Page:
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Online Publishers’ OPA Summit 2012

The Online Publishers’ Association got together in Miami this week for its 10th annual executive summit. Here were some of the highlights for me.

This guy:

Among the many things I love about Rishad Tobaccowala: He can get in front of a roomful of big-media publishers, tell them content isn’t king (“or queen or emperor”), that the proof is in the fact that publicly-traded media companies have lost 70% of their market value in the past decade, and still get louder applause than any speaker all day.

To honor the OPA’s tenth anniversary, he took a look back at how well this group saw into the future of media — back at that first OPA Summit. “We got the ingredients right,” he said, pointing out that John Battelle and Jeff Jarvis presented on the emerging influence of user-generated content, blogging and search in 2002 and 2003. But there was almost no talk back then about the four companies that are most important to today’s publishers: Apple, Facebook, Google, and Amazon.

It’s hard, he conceded, to predict where your competition will come from. When Apple entered the smartphone market, it was bad news for Nokia. But who would have guessed the iPhonee would also emerge as stiff competition for Nintendo, Nikon and Navtek?

Matt Freeman, chief innovation officer at McCann Erickson, asked: Why have agencies lost their influence in the business world? Why don’t agency execs sit on their clients’ boards like they did before the Great Depression? Partly, Freeman argues, it’s that their business models have incentivized bad behavior. Charging a commission based on media budgets encouraged wasteful spending, and charging by the hour rewarded agencies for solving problems slowly. The break up of agencies into creative shops, media buying shops and strategy consulting shops is another part of the problem. Strategy and creative have lost touch with media producers — the people who gather consumers into audiences. Publishers need to spend more time with agency creatives, and vice versa.

Fun fact: Dr Suess started his career at McCann drawing art for ads, such as this one for Flit mosquito lotion.

Next up: Linda Descano at Citi called 2011 the “Summer of Like.” Ok, great. Now we have zillions of Likes, what do we do with them? Benjamin Palmer, founder and CEO of the Barbarian Group had a bunch of answers. His shop is helping brands create compelling, frequent content for social media channels. In GE’s case, they’re taking photos of heavy equipment and jet engines, running them through Instagram filters, and pushing them out to a Tumblr blog. Check out all the comments, retweets and Likes before you say corporations can’t bring an authentic, engaging voice to social media.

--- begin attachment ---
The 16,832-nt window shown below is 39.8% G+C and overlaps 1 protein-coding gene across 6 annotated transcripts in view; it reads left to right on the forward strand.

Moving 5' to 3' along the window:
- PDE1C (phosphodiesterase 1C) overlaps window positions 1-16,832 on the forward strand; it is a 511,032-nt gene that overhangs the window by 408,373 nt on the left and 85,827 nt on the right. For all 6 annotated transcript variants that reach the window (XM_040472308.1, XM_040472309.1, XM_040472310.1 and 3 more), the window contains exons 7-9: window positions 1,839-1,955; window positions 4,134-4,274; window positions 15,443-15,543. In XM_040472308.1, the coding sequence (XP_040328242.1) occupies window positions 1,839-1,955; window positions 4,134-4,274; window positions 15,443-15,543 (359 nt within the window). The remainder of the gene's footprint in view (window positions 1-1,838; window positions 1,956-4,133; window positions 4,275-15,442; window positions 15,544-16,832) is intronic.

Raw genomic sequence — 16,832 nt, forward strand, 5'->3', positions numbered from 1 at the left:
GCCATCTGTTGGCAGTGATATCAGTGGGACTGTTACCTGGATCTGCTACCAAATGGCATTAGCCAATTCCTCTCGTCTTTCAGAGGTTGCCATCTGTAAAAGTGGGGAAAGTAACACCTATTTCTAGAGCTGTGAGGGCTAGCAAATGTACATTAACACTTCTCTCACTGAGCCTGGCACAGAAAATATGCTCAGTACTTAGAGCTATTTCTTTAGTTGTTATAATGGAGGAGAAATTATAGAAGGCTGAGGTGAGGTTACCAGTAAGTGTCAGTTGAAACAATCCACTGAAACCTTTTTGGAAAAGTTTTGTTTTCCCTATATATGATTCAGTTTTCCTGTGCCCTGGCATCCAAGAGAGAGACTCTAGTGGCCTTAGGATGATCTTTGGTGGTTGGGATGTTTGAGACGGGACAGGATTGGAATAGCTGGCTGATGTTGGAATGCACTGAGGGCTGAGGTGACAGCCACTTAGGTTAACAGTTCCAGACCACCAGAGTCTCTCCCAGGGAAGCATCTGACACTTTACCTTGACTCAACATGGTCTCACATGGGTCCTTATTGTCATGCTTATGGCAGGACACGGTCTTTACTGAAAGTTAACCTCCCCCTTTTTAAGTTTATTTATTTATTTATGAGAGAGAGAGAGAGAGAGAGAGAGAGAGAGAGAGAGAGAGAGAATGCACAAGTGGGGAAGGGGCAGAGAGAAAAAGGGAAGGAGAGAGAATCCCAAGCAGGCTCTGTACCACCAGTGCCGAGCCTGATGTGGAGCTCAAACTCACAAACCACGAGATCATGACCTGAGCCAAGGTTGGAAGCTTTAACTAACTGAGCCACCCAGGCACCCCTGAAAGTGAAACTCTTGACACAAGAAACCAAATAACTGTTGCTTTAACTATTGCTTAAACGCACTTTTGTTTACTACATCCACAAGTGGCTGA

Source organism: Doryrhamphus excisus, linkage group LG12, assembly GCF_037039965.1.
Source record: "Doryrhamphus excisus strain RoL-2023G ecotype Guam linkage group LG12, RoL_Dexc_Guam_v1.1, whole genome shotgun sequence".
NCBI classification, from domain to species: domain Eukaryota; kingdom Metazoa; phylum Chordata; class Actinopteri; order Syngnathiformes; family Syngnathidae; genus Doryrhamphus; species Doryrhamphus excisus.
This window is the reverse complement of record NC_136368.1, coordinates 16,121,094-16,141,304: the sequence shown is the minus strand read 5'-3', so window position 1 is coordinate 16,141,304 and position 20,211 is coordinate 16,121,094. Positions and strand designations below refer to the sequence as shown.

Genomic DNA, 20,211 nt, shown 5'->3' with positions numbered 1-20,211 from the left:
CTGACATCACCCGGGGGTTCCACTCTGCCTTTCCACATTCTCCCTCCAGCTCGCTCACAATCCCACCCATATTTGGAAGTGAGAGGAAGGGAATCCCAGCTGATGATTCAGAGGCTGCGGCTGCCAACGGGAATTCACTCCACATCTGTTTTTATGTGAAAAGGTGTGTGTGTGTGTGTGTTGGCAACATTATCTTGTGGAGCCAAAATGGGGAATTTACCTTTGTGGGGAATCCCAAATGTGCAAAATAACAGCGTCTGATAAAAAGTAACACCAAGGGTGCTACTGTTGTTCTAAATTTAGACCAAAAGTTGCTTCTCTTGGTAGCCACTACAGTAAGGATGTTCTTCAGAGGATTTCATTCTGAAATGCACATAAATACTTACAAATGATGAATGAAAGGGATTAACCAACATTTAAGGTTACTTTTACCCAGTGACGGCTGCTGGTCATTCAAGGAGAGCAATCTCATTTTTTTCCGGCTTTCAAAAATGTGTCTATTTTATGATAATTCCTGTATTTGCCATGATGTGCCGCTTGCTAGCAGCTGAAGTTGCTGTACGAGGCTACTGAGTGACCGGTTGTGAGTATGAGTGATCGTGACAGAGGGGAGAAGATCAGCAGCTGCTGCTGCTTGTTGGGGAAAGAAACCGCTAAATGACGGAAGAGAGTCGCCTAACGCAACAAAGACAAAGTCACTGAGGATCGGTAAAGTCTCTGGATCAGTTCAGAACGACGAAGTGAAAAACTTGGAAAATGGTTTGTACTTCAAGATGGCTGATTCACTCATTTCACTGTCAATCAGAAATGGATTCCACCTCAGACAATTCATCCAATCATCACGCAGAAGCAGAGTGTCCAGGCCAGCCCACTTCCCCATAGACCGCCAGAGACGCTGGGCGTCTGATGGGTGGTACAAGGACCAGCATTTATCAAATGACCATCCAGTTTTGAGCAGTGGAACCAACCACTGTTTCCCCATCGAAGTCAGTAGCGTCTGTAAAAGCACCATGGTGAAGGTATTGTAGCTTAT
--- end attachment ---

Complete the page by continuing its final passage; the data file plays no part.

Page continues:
From my own six minutes on stage (OK, OK, Pam Horan! It was six-and-a-half minutes!), two stats garnered the most interest. At least if the twitterers in the room were representative. 1) Ten percent of the photos taken by humankind were taken in the past 12 months (source), and 2) Google estimates there are somewhere north of 3 trillion images online. Outside discussions of the federal debt, I guess, you just don’t get to use the word trillion that often.

Jason Cavnar, CEO of Singly, introduced a provocative thought: In the future identity will become a paid service. My interpretation: The premium online publishers in the room should put less energy into paywalls and more effort into understanding the real monetary value of audience-data-as-currency. (And the rest of us should spend some time considering how much personal data we currently hand over to websites and ad networks, free of charge.) He also sees a near-future for advertising that’s greatly impacted by HTML5: Forget the crap we mostly put inside 300×250 banners, “turn them into storefronts for brands and newsstands for publishers.”

Moat’s Jonah Goodheart offered a breath of fresh air amid the smog of hyperactive audience targeting by the DSPs: Context matters more than clicks. He cited an example of a wealth management firm canceling an ad campaign with a premium business publication because the click-through rate was low. I’m trying to imagine 1) having enough money that I need a wealth manager, and then 2) clicking on a banner, entering my newfound $8 million dollars into a web form, and hitting Submit. (Here’s who clicks on ad banners.)

My two favorite quotes of the day came from Liberty Media’s Michael Zeisser. First, a summation of his years as a consultant: “I spent 13 years at McKinsey hunting for synergies, and I never found any.” And a word about punditry: “It’s easy to predict the future, unless you have to live the with the consequences.” True enough.